The high committee of scholars at Al-Azhar criticised the West’s repeated attacks on Islam and its ‘double standards’ in response to the attacks on satirical magazine Charlie Hebdo, on Sunday.
The top body of preachers at the foremost school of Sunni thought took issue with what it called an inconsistency in Western attitudes on free speech, suggesting that it is acceptable to mock Islam, but not other religions.
“Some Western newspapers have consistently provocatively attacked the Islamic religion and Prophet Mohamed (PBUH) and continue to do so, such as in Denmark”, Al-Azhar said, referring to the republishing of controversial cartoons satirising the Prophet.
The Al-Azhar scholars referred to the previous reported firing of a Charlie Hebdo cartoonist, Maurice ‘Sine’ Sinet, for anti-Semitism after allegedly insulting the French Jewish community, and continued to suggest that nobody applied equal criticism for attacks on the Muslim community.
In Paris earlier this month 17 people were killed in three days of violence that began with a shooting at the offices of satirical magazine Charlie Hebdo, known for its cartoons mocking Islam and other religions. The attacks triggered a significant international response from political leaders and the media, commenting on the right to free speech and against extremist violence.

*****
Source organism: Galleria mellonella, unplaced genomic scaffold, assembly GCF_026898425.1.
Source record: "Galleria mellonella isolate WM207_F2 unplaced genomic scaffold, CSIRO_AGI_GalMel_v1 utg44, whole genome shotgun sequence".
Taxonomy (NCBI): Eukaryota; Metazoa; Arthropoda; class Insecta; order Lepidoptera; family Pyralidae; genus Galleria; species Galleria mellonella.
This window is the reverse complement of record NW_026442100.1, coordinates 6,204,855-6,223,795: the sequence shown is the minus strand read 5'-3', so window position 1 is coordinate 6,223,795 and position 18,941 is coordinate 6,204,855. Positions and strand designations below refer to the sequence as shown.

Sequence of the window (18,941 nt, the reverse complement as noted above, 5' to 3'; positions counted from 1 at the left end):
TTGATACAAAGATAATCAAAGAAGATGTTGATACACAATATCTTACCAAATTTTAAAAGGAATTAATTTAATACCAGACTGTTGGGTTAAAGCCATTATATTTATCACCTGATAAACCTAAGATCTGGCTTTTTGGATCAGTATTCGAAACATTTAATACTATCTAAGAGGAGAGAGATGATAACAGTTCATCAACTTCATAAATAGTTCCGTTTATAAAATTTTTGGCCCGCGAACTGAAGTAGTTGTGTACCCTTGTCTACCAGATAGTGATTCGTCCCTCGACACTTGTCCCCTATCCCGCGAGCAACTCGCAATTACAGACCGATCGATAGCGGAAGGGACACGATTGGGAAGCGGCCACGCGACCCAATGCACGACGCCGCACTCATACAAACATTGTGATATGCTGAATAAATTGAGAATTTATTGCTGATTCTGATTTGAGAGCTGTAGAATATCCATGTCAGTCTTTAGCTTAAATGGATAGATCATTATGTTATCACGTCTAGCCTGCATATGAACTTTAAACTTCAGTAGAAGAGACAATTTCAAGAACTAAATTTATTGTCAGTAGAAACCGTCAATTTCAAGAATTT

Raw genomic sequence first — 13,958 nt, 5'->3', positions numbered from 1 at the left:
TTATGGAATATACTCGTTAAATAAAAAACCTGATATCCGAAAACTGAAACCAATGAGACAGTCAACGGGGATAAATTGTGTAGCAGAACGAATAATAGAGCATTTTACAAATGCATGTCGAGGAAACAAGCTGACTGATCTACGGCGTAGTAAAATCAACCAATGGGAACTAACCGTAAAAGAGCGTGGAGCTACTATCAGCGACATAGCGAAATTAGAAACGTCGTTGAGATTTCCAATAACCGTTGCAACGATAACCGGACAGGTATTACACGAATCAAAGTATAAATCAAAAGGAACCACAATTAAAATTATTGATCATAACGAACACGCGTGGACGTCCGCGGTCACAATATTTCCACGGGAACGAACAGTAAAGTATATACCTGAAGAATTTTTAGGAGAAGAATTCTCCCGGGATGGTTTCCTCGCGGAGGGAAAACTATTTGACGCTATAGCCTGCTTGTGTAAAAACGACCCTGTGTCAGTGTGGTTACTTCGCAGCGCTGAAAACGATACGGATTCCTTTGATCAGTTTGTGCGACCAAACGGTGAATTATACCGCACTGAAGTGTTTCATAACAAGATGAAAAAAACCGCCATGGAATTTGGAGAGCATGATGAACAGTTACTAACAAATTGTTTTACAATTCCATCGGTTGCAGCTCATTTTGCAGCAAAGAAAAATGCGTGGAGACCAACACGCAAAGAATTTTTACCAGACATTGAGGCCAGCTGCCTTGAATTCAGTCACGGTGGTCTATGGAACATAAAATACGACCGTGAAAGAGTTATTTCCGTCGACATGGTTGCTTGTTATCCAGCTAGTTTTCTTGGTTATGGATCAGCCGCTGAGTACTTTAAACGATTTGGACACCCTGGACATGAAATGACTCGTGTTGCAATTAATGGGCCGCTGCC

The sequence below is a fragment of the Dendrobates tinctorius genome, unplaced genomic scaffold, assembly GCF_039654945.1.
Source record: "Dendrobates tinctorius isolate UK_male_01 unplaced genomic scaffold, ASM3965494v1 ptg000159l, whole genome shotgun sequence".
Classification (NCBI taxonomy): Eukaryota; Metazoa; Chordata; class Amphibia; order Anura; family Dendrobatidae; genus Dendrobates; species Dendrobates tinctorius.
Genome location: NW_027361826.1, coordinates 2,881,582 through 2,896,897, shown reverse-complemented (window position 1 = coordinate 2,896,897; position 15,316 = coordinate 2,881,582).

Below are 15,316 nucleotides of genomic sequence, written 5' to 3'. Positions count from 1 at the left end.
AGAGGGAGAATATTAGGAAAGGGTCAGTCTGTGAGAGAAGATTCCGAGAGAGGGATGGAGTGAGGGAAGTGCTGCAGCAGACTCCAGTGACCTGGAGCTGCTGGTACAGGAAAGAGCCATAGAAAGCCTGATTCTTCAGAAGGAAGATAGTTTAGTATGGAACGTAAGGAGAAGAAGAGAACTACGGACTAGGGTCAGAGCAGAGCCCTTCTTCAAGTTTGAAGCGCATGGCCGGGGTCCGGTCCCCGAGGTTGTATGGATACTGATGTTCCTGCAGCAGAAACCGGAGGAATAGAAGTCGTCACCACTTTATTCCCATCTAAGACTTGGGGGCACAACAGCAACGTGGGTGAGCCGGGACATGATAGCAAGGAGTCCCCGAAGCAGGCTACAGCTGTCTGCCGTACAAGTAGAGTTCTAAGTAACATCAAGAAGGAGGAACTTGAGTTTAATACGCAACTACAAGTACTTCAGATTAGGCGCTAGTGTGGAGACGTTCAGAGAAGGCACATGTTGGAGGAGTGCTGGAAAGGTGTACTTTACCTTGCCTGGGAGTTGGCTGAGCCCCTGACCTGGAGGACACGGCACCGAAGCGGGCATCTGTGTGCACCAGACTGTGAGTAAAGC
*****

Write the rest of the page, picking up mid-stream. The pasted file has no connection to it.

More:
The Al-Azhar scholars said: “We condemn the practices of the magazine mocking Islam, however we also condemn the terrorist attacks, which were organised by extremist networks such as ISIS.”
However, referring to the Charlie Hebdo solidarity march in Paris, attended by many world leaders, the committee continued to claim that the West demonstrated its “double standards” in having “terrorists” march at the demonstration against terrorism. Naming the attendance of Israeli Prime Minister Benjamin Netanyahu, they suggested that such behaviour “increased the feelings of provocation towards Muslims”.
The scholars stressed that freedom of expression does not mean it is acceptable to wantonly mock religion, and called for the enactment of international legislation to criminalise insulting heavenly religions, prophets, and apostles.
They stated that it is time to tackle the conflict between “creative freedom and the sanctity of the divine religions, and show that boundaries and controls must be observed in the literary business”.
The committee also suggested that the West was failing to uphold its so-called values of fraternity and equality by allowing racism and marginalisation to overwhelmingly affect Muslims; they identified higher rates of unemployment and racism in the spheres of education and political representation.
The committee’s comments on provocations towards Islam seemed to somewhat echo statements from Roman Catholic Pope Francis last week, in which he made statements that it is wrong to provoke others by insulting their religion. Pope Francis said: “You can’t provoke, you can’t insult the faith of others, you can’t make fun of faith,” and if parties should do so then they should “expect a punch”.